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Long lines as expanded early voting opens in Louisiana

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NEW ORLEANS (AP) — Thousands took advantage of an expanded early voting period that opened Friday in Louisiana ahead of the Nov. 3 presidential election — forming lines so long that some in New Orleans abandoned polling places closer to home to vote at a basketball arena downtown.

Attorney Roderick James was one of them. Arriving early at a designated early voting spot near his home in eastern New Orleans, he saw a line about three blocks long. So, he opted to head downtown for the Smoothie King Center. It’s usually the home of the New Orleans Pelicans NBA franchise but, through Oct. 27, it is one of five early voting locations in the city.

He joined a line of about 50 other voters — masked if not consistently 6 feet (2 meters) apart — and was soon ushered into the arena, where he stood in another longer line. He estimated his wait to vote was no more than 40 minutes.

“It was actually very efficient,” he said.

Louisiana generally allows a seven-day early voting period. It was expanded to 10 under federal court order amid disagreements among state officials over how best to make voting safer during the coronavirus pandemic.

Long lines also were reported in other parts of the state, evidence of high interest in the presidential race pitting incumbent Republican Donald Trump against Democrat Joe Biden.

Dozens were in line at a Shreveport polling place before it opened, KTBS reported.

“Turnout has been tremendous,” Dale Sibley the Caddo Parish Registrar of Voters, told The Shreveport Times, describing a line that wrapped around the block.

At an early balloting spot in Baton Rouge, the line formed hours before opening and the wait to vote was two hours, The Advocate reported.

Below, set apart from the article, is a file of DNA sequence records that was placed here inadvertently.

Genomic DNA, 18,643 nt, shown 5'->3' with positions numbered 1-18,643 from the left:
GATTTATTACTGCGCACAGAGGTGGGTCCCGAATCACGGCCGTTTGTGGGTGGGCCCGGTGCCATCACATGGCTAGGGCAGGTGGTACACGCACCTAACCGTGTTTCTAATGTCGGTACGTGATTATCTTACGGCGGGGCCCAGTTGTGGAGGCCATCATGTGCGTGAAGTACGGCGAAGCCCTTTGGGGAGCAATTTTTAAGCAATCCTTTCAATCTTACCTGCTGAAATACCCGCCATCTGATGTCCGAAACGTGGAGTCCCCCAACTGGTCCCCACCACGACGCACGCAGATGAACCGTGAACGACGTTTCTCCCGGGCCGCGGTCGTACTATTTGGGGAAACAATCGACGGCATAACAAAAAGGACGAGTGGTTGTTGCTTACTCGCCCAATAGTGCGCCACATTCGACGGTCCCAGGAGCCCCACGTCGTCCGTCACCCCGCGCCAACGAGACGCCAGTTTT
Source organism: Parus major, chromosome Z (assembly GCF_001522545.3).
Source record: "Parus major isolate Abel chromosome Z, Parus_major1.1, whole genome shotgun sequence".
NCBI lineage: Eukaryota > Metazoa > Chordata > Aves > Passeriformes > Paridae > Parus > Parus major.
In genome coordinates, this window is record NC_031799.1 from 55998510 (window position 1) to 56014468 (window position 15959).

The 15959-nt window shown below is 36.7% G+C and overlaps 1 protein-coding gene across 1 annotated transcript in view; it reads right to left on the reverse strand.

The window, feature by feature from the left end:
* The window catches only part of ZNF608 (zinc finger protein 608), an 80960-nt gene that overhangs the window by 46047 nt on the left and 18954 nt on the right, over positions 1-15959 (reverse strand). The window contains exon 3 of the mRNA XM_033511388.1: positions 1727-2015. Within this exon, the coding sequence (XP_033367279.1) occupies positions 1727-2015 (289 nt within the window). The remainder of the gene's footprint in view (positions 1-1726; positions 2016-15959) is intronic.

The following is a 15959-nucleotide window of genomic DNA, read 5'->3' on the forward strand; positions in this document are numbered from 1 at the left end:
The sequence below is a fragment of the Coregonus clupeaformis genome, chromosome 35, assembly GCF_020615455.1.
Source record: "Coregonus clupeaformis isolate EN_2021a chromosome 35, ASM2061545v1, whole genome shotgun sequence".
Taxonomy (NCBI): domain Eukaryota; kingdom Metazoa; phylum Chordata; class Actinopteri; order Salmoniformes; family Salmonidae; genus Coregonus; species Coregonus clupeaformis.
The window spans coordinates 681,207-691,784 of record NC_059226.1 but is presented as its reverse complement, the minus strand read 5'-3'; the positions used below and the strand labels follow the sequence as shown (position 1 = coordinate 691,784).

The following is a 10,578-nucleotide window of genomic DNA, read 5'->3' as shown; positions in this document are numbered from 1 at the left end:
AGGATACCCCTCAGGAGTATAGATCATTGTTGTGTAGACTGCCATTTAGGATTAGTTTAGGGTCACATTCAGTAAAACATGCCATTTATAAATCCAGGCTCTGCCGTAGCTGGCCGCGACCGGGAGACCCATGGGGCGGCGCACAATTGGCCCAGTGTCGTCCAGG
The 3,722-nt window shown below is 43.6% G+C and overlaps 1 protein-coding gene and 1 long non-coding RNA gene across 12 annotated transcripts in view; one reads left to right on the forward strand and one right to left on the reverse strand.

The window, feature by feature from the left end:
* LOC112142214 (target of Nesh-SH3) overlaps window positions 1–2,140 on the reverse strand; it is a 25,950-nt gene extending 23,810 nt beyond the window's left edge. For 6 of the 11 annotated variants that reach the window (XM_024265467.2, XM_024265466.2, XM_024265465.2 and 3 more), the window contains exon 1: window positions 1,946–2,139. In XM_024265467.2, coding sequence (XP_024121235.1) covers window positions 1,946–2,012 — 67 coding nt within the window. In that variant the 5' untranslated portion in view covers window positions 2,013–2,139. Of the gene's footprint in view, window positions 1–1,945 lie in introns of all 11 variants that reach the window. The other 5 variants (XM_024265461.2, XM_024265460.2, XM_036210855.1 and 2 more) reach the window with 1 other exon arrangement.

Also on the ballot, a U.S. Senate race in which Shreveport’s Democratic Mayor Adrian Perkins is challenging GOP incumbent Bill Cassidy and nine constitutional amendments including one allowing parishes to legalize sports betting and one ensuring that the constitution’s language cannot be construed to grant abortion rights.

But it was the presidential race that appeared to be driving interest. At New Orleans City Hall, where the line of early voters rounded a city block, Ashley Fleming said she had never before had to wait in a line to cast an early ballot.

“I think we’re having a very supercharged election this year with regard to the presidential election. I think people know what the stakes are this time around, after the last four years. I feel like people are more engaged,” she said. “They feel like the stakes are higher.”

Blocks away, at the Smoothie King Center arena, at least two voters interviewed Friday had walked away from City Hall, hoping for a shorter wait to vote. “It was set up real nice,” said one of them, Pam Dixon, who said it took about 45 minutes to vote.

Another voter was there to show appreciation.

“I wanted to come here in support of what the NBA is doing to promote expanded voting opportunities and to just support them with the stand that they’re taking in support of voter rights,” said Daniel Dreher.


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